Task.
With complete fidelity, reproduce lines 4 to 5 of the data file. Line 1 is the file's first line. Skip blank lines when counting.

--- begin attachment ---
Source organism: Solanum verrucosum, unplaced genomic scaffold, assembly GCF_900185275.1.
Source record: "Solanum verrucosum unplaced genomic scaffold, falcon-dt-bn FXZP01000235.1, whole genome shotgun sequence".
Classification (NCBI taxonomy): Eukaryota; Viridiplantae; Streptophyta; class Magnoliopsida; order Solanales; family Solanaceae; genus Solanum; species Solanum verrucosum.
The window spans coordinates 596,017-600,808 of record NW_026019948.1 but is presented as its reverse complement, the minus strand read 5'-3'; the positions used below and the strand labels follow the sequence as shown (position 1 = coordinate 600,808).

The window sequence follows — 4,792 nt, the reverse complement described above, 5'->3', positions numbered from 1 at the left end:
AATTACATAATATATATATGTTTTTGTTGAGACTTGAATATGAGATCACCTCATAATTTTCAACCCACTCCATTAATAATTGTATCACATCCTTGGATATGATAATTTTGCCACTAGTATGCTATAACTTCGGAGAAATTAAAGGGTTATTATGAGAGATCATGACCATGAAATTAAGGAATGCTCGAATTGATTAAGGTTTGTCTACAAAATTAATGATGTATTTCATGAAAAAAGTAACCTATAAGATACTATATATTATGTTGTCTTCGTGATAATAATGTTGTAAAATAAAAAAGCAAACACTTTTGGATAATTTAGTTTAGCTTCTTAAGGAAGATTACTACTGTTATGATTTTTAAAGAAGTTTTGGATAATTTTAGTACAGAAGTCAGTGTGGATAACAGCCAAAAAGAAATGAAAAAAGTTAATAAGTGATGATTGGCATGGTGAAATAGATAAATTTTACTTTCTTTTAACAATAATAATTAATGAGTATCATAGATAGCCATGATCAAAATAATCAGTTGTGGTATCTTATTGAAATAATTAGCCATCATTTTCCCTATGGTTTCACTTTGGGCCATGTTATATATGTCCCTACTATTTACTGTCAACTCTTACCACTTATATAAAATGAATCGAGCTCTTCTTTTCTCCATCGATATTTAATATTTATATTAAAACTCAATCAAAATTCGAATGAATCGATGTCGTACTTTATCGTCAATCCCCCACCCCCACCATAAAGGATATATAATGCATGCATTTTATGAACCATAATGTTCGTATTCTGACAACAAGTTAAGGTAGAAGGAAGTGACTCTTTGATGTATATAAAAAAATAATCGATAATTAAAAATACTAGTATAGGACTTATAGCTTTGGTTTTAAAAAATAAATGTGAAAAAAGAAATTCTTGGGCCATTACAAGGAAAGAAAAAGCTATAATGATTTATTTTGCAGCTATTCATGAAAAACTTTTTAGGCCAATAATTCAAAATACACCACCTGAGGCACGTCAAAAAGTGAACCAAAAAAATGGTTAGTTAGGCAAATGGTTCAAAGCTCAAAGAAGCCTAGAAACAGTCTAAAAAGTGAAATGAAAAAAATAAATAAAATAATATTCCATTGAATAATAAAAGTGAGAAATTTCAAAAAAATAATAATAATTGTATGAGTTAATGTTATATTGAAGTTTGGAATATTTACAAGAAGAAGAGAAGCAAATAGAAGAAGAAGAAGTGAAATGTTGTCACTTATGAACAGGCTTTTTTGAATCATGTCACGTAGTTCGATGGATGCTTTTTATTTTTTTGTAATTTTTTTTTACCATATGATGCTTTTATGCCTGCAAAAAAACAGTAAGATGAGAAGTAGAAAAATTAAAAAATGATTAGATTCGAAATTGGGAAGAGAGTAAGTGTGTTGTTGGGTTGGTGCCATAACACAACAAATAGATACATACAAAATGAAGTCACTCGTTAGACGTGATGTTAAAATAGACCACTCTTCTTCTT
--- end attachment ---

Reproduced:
The window spans coordinates 596,017-600,808 of record NW_026019948.1 but is presented as its reverse complement, the minus strand read 5'-3'; the positions used below and the strand labels follow the sequence as shown (position 1 = coordinate 600,808).

The window sequence follows — 4,792 nt, the reverse complement described above, 5'->3', positions numbered from 1 at the left end: